One of my favorite roads is located in the south San Francisco Bay area, in a quaint, densely wooded neighborhood called the Los Altos Hills. It is a road that Amy and I have traveled together many times—it is the road to her parent’s house. Alongside the road, about three-quarters of the way to my in-law’s home, are small, newly planted trees, each held in place by sturdy wood sticks and twine. These little trees were introduced into the Hills after a severe storm rolled through the area and uprooted a eucalyptus tree which subsequently fell onto a cyclist. The cyclist was killed. Only weeks after the cyclist was crushed by this eucalyptus tree, several of the eucalyptus trees in the area were pulled up and hauled away. After some months, new trees were planted where these large yet easily toppled trees once stood.
There is another road a few miles south of the Hills that I also consider a favorite: it is the road from San Jose to Gilroy. Along this road stand large, weathered, mature, stately oak trees. They have yet to see a storm that has intimidated them—they are oak trees. Unlike the newly planted trees in the Los Altos Hills, these trees have matured to a point where they can withstand any kind of weather: torrential downpours, gale-force winds and severe heat. And they do not need the protection of wood sticks and wire; their roots have grown deep into the soil and anchor them into the ground; their trunks are wide and their limbs, thick. They are ready for anything.
On more than one occasion, as Amy and I have trekked through the Los Altos Hills, I have thought to myself how much these baby trees remind me of new Christians. They are small, vulnerable, and unable to withstand much of anything without the help of some external support. Their roots are shallow and their limbs are tender. They are not ready for birds to nest in their branches, and they are certainly not prepared for eager children to scurry up their trunks. Their business right now is not to provide wide shade cover for travelers, or homes for squirrels, or perches for birds; their business right now is to grow, so that someday they will be able to do what big trees do.
So it is with new Christians. They do not yet have the maturity to take on great leadership responsibility, or to provide others with profound spiritual wisdom and insight, or to withstand powerful storms. That is why Paul tells Timothy that a new convert is disqualified for the office of overseer on the basis of his recent conversion. He does not yet have the spiritual wherewithal to carry the burden of leadership without succumbing to pride and self-exaltation (I Timothy 3:6).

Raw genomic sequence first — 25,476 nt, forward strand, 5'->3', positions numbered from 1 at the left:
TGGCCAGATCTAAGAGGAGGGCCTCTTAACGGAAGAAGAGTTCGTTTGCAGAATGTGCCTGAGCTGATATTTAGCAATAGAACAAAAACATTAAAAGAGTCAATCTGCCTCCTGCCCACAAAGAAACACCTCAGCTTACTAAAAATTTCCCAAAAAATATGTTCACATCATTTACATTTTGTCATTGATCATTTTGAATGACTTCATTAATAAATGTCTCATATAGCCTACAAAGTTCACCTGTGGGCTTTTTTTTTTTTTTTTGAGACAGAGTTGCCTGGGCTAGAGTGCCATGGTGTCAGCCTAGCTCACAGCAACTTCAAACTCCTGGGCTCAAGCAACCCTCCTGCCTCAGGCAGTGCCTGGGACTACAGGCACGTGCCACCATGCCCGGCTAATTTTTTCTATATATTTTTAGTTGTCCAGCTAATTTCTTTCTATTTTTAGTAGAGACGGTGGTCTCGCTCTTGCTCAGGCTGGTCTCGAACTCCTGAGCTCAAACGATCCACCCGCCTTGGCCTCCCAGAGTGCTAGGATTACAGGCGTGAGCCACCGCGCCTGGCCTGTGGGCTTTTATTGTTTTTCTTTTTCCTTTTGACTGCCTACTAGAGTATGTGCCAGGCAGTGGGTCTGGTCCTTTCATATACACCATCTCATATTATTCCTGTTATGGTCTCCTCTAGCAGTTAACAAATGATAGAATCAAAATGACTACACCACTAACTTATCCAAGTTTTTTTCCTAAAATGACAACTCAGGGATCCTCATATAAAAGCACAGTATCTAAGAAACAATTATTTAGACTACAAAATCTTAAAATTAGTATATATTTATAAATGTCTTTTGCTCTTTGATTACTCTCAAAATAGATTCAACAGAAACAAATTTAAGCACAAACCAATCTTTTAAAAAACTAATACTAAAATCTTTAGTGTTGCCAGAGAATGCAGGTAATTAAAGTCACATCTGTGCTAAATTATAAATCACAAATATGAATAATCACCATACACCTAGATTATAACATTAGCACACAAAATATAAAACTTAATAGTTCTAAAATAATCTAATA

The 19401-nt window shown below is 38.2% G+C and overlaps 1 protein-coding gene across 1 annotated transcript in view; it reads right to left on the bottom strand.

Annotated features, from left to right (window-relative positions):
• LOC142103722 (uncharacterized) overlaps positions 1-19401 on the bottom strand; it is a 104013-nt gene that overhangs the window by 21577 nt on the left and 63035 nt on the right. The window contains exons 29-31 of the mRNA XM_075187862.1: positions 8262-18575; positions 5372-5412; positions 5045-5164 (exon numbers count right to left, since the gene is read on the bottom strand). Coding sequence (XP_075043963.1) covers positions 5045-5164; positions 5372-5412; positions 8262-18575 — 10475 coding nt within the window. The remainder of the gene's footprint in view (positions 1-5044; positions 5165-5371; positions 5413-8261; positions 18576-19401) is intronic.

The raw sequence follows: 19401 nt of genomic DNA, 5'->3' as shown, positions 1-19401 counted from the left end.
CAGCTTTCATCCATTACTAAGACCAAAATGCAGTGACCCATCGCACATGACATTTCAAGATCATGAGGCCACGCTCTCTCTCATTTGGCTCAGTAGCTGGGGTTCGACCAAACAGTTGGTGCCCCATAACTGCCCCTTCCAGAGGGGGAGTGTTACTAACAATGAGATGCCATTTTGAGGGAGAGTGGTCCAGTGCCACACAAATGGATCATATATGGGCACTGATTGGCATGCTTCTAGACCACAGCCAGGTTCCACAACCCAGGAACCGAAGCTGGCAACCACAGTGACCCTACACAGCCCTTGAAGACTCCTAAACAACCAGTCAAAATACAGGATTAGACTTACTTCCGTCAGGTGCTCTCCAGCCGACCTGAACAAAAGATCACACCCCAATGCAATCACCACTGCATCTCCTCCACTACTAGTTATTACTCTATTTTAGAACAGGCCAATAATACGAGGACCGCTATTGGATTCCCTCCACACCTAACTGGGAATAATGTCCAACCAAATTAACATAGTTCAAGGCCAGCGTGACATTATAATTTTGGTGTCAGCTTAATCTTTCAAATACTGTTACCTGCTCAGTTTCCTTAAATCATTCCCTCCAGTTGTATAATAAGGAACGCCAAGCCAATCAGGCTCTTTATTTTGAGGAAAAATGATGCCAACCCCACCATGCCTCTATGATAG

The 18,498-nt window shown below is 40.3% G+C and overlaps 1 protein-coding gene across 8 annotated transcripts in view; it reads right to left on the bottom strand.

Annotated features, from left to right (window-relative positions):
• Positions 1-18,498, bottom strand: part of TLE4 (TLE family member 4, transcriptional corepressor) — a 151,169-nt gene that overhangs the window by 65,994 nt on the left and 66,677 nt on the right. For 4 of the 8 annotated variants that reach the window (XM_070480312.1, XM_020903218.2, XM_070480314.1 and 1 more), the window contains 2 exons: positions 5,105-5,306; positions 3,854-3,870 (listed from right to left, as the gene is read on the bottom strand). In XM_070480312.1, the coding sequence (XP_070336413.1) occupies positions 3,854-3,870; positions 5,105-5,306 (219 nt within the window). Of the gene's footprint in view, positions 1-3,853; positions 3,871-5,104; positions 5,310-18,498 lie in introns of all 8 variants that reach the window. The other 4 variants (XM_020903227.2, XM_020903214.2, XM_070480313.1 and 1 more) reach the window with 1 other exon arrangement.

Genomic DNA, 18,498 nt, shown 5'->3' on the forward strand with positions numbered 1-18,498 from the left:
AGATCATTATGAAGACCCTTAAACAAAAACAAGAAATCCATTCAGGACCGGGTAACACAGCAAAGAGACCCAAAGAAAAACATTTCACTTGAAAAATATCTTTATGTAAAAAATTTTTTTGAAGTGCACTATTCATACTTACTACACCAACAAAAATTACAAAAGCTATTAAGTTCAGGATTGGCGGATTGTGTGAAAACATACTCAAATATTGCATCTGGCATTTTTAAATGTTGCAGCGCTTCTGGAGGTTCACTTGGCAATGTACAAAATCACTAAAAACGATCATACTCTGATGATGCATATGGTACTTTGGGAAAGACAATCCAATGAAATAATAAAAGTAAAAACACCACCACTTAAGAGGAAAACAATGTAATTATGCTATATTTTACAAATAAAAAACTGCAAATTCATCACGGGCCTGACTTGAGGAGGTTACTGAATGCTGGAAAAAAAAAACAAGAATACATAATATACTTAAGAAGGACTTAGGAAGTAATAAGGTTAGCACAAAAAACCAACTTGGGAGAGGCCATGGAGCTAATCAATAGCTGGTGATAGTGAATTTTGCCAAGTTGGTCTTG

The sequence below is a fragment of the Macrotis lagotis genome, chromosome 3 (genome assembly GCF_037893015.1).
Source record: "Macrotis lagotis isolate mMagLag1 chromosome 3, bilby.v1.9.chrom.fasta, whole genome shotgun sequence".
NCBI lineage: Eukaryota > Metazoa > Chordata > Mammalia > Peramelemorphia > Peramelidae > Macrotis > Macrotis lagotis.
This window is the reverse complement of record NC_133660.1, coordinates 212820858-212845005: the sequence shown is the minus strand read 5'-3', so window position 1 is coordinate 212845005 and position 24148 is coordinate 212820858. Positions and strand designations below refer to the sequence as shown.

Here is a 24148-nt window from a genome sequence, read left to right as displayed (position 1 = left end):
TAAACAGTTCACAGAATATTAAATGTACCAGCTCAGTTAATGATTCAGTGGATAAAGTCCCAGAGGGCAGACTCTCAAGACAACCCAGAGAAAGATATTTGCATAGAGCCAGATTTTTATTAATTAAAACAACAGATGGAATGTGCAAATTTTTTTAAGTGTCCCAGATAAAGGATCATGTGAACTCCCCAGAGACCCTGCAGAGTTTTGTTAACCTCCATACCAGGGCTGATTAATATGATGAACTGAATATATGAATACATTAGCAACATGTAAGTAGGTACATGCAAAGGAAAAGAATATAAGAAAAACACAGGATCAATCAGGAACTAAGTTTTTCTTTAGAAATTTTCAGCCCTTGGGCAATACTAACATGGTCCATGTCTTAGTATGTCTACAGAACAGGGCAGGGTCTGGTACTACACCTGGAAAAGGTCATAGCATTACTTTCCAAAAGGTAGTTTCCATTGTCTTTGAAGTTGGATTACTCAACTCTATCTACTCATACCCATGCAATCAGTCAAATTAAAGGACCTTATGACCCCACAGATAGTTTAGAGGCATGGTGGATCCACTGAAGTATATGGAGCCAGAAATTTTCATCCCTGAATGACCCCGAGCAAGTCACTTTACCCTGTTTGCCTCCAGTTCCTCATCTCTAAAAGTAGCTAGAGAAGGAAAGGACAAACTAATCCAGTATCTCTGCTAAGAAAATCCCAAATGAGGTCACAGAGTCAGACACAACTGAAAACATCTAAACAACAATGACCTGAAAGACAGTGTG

That is why I am constantly dumbfounded when celebrities, who give evidence of genuine conversion, are upheld as examples while their iconic status is used as a platform to speak to others about Christ. Almost immediately after a famous actor or athlete comes to Christ they either write a book or are thrown into various speaking engagements; not because they have demonstrated any maturity, but because they are famous. In my opinion, the last thing they need is to be in the spotlight as a Christian. After their conversion, they should be hidden away for a season, allowed to grow some roots, and then, perhaps (but not necessarily) brought back into a more public arena–if they are brought back at all. I am afraid much spiritual growth has been stunted in what are otherwise sound conversions because these young, tender trees are made to carry burdens they were simply not meant to bear at this point in their Christian life. Grace has been hindered because pride has been unwittingly cultivated (James 4:6).
But can this happen in the church as well, with those who are not famous? I believe it can. New converts who are gifted with natural talents like confident public speaking, strong leadership, academic intelligence and charming charisma, can be placed into leadership because their natural talents are mistaken for solid spiritual maturity. The results can be disastrous. At a time when they should have been purposefully kept from leadership, they are encouraged to pursue it. When they should have been given a bucket and a mop to clean the church bathrooms, they are given a pulpit and a captive audience. When they should be learning how to feed themselves and grow their roots deep, they are feeding others and trying to produce fruit their roots and limbs cannot yet support. As a result, hypocrisy, pride, self-deception, and self-exaltation begin to take hold of the new Christian and their spiritual growth is halted. What could have been soil for rich and abiding growth has become a seedbed for sin and foolishness.
My hope is that the church at large will begin to develop a more thorough theology for dealing with new conversions. What are we to do with new converts? How can we make sure that those who have recently professed a new relationship with Jesus Christ be kept from the soul-killing enemy of pride? Is there a Biblical discipleship plan that is ready to be implemented once a new convert professes faith? Who will come alongside them? What will we teach them? What ministries will they be encouraged to pursue? What ministries will they encouraged to avoid at this time? We treat newborn children with the utmost attention and care; why do we not treat baby Christians like this? With careful, thoughtful, loving, constant guidance and concern, with the hope that they will grow into strong, mature, deeply-rooted Christians? May we begin to do so, for the eternal good of our new brothers and sisters in Christ.